How did he do it? By maintaining a studied aloofness from what was occurring in the circus rings surrounding him. He refused to be pulled into fruitless debates, stories of the moment, or passing, meaningless controversies. By not trying to answer every clever media conundrum or swing at every ball that came by, he maintained his aura of coolness, competence, and unflappability despite anything and everything that came his way.
tHat sounds simple, but consider how difficult it actually is. The pressures -- both internal and external -- to respond, to join in the general frenzy, must have been enormous. Romney was certainly not perfect at it, saying a few things ("I like firing people.") that he likely regretted. But he was a lot closer to perfection than any of his opponents, who drove themselves into ever more outlandish stances and wild-eyed statements as they went along. The GOP opposition essentially painted themselves into a corner. Romney didn't even get near the bucket.
Michelle Bachmann revealed herself as the kind of female who tries to overcome missteps by means of ever-increasing exaggeration. Herman Cain said just enough to reveal his ignorance about a number of topics without convincing anyone that he could overcome it. Santorum plunged grimly on, never revealing any other facet of his character than that of the conservative puritan. This could be called "discipline" of a sort. Gingrich simply wrecked himself, and got up, and wrecked himself again, and again a third time. The sense of total self-destruction in his campaign is, I think, unparalleled in recent decades.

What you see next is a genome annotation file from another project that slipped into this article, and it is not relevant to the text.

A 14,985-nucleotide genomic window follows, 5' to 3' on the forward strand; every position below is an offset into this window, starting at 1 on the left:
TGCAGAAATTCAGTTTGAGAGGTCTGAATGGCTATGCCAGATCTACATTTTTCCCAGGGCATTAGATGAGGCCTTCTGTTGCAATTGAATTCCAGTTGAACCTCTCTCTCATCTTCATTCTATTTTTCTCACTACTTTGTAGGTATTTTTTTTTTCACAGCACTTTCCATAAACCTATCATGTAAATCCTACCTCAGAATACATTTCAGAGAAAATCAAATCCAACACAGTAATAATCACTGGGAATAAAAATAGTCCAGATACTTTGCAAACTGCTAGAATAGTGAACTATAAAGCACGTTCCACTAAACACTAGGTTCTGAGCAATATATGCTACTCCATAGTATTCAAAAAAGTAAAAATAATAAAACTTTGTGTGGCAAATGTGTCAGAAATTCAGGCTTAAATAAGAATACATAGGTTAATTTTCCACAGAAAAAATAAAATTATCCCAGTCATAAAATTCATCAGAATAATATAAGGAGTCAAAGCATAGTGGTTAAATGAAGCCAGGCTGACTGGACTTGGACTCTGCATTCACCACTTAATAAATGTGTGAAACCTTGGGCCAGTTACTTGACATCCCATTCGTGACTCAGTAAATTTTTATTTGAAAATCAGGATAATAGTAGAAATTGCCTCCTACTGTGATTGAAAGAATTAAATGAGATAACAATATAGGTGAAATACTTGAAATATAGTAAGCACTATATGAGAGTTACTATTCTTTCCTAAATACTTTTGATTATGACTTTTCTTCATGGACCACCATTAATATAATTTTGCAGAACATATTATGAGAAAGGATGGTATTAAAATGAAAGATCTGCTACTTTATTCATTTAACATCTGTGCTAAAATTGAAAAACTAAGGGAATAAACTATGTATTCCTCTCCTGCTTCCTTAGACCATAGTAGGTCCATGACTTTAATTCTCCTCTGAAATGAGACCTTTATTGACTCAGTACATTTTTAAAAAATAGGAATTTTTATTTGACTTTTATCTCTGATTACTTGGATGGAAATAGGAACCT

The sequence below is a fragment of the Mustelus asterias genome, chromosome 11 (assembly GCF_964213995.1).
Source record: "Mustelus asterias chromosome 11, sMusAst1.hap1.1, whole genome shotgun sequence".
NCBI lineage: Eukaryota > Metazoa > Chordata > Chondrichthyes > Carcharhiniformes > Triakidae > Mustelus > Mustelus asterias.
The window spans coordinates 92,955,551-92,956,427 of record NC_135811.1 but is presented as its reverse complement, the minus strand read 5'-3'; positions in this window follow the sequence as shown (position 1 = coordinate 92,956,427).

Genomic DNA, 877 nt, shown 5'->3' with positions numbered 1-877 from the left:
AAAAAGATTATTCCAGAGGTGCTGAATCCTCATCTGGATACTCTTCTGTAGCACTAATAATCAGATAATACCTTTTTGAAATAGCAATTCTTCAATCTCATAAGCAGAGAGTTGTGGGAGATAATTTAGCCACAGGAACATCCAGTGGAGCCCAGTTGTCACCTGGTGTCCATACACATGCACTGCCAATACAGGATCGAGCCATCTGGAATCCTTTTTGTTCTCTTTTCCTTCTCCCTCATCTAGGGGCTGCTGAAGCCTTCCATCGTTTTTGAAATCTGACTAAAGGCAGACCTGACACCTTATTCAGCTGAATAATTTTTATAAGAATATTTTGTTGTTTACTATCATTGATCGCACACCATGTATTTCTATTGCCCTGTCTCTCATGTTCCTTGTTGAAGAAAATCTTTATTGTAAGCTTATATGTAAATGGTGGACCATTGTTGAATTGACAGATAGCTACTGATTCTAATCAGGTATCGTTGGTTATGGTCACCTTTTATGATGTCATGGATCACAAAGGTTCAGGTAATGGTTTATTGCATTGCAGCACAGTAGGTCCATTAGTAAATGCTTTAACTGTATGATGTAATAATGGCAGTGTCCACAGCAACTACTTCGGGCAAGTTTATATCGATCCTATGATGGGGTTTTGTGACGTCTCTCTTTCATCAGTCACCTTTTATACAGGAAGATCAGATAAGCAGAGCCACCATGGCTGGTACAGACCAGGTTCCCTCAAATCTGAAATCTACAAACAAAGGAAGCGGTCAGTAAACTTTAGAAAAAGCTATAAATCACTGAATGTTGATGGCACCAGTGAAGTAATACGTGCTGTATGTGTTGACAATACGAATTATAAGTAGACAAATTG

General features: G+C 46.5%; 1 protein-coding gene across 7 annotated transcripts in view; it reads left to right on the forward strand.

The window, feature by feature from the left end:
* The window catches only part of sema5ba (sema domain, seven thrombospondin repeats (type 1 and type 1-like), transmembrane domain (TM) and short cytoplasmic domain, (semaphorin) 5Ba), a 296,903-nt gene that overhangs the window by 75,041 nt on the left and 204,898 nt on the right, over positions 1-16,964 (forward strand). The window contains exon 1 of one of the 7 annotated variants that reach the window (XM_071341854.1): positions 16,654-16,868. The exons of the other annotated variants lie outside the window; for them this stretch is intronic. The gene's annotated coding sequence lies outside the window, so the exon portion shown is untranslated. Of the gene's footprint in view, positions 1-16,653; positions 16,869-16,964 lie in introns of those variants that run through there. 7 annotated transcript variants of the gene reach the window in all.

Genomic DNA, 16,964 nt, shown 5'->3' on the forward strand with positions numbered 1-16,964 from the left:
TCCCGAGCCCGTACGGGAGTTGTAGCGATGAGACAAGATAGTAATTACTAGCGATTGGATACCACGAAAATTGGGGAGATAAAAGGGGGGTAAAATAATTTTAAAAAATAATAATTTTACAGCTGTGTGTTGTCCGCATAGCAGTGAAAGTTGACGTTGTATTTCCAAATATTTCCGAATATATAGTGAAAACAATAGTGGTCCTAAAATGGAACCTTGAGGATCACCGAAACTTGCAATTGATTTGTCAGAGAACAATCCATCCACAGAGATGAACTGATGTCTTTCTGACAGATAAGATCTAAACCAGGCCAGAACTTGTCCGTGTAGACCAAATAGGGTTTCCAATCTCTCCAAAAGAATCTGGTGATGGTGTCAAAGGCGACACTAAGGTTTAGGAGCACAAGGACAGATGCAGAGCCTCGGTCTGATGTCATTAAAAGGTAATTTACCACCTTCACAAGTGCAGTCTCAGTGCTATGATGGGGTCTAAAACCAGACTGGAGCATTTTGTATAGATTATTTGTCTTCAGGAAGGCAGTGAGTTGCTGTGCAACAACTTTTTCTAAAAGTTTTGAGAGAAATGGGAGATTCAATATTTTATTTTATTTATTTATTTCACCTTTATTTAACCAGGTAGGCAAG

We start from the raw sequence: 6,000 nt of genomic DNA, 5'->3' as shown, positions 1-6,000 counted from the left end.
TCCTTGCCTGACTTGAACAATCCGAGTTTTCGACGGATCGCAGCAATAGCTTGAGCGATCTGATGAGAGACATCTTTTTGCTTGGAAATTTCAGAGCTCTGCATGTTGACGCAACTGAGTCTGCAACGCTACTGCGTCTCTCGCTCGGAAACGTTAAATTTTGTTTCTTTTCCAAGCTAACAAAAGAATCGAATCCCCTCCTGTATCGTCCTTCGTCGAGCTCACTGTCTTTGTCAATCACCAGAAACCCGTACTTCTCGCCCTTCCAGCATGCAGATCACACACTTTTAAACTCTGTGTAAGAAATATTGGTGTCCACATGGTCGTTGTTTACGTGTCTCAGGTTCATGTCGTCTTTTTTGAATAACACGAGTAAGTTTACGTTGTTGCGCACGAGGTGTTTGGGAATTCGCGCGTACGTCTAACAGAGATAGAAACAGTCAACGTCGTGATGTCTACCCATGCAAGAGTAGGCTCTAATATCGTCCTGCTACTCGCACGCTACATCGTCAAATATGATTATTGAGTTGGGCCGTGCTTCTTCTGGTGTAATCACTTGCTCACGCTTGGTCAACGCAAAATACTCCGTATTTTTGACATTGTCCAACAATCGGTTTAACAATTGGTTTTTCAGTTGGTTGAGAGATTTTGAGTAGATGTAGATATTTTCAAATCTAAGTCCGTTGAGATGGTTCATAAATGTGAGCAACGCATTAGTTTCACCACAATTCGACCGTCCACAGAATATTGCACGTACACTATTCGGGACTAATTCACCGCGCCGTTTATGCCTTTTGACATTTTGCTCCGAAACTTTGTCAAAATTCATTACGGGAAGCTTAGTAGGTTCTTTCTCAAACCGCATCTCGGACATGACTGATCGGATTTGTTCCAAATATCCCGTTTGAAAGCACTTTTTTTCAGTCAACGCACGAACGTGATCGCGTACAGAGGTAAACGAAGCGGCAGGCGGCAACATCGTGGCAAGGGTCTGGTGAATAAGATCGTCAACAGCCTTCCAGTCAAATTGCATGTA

But above it all flew Mitt Romney, serene, untouched, and, it must be said, presidential. The drive, discipline, and simple professionalism that this required, in this particular campaign at this point in time, cannot be disregarded. It is an impressive achievement, particularly coming from Mr. Flip-Flop. The insight capable of analyzing the challenge, and the discipline to overcome it, are rarities at best. That they should be so concentrated in Mitt Romney is one of the marvels of the millennial epoch.
This is grandmaster politics, political campaigning at the highest level. It's been a long time since we've seen the like pulled off so cleanly by any candidate. I'll admit that it's a shame that it's not embodied by a candidate with considerably more in the way of ideological sturdiness. But this election is not about ideology, or policy, or anything else beyond running Barack Obama out of town as far and as fast as humanly possible.
Can Romney bring that off? If he operates the same way as he did during this primary season, with the same level of strategic foresight, the same sense of confidence, and the same discipline, then hell yes. Thanks to the efforts of the Grand Historian, he has been effectively inoculated against attacks on his business record. The obvious libels against Mormonism are likely to go straight over the cliff due to sheer rabidity. There is little else standing in his way. Much as we may eye Mitt with reluctance, we cannot do so with doubt. The saint's got what it takes.
J.R. Dunn is consulting editor of American Thinker.